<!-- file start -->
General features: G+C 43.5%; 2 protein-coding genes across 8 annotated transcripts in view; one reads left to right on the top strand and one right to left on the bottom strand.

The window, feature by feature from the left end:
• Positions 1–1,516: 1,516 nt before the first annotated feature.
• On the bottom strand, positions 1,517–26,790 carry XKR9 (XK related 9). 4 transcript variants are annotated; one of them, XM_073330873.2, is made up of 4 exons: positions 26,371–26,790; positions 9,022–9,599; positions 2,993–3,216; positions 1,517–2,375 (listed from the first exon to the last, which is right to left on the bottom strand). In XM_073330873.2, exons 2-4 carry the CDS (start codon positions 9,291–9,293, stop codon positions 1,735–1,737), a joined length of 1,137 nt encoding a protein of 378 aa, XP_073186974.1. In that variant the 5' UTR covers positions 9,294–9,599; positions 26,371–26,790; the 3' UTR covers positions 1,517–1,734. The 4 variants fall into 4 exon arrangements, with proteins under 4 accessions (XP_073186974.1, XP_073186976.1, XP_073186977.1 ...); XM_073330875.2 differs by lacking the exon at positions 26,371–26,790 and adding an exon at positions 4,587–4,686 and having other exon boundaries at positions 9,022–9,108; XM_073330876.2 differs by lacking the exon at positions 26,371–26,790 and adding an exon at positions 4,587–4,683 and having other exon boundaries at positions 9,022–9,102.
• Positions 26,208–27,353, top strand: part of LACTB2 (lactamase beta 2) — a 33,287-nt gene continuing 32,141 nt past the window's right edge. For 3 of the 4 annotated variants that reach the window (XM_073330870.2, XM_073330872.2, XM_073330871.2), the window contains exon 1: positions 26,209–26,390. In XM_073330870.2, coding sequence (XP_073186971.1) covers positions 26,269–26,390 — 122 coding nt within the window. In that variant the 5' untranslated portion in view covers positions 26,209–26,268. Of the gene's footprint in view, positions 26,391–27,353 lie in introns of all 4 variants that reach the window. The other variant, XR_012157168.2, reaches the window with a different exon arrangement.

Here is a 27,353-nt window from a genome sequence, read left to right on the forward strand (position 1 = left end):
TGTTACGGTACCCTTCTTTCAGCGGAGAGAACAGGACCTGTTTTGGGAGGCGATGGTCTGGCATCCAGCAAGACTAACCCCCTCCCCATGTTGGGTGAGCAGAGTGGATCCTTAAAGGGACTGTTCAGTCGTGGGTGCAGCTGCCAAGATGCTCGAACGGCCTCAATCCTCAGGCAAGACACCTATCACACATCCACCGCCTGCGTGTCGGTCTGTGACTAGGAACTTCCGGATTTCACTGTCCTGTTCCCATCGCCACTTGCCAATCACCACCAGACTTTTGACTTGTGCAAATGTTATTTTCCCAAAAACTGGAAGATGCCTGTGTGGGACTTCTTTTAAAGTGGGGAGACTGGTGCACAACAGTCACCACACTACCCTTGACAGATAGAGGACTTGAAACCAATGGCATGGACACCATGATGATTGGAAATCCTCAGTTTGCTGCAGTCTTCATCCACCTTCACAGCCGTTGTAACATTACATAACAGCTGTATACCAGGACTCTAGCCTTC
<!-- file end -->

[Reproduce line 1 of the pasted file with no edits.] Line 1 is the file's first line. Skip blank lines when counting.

General features: G+C 43.5%; 2 protein-coding genes across 8 annotated transcripts in view; one reads left to right on the top strand and one right to left on the bottom strand.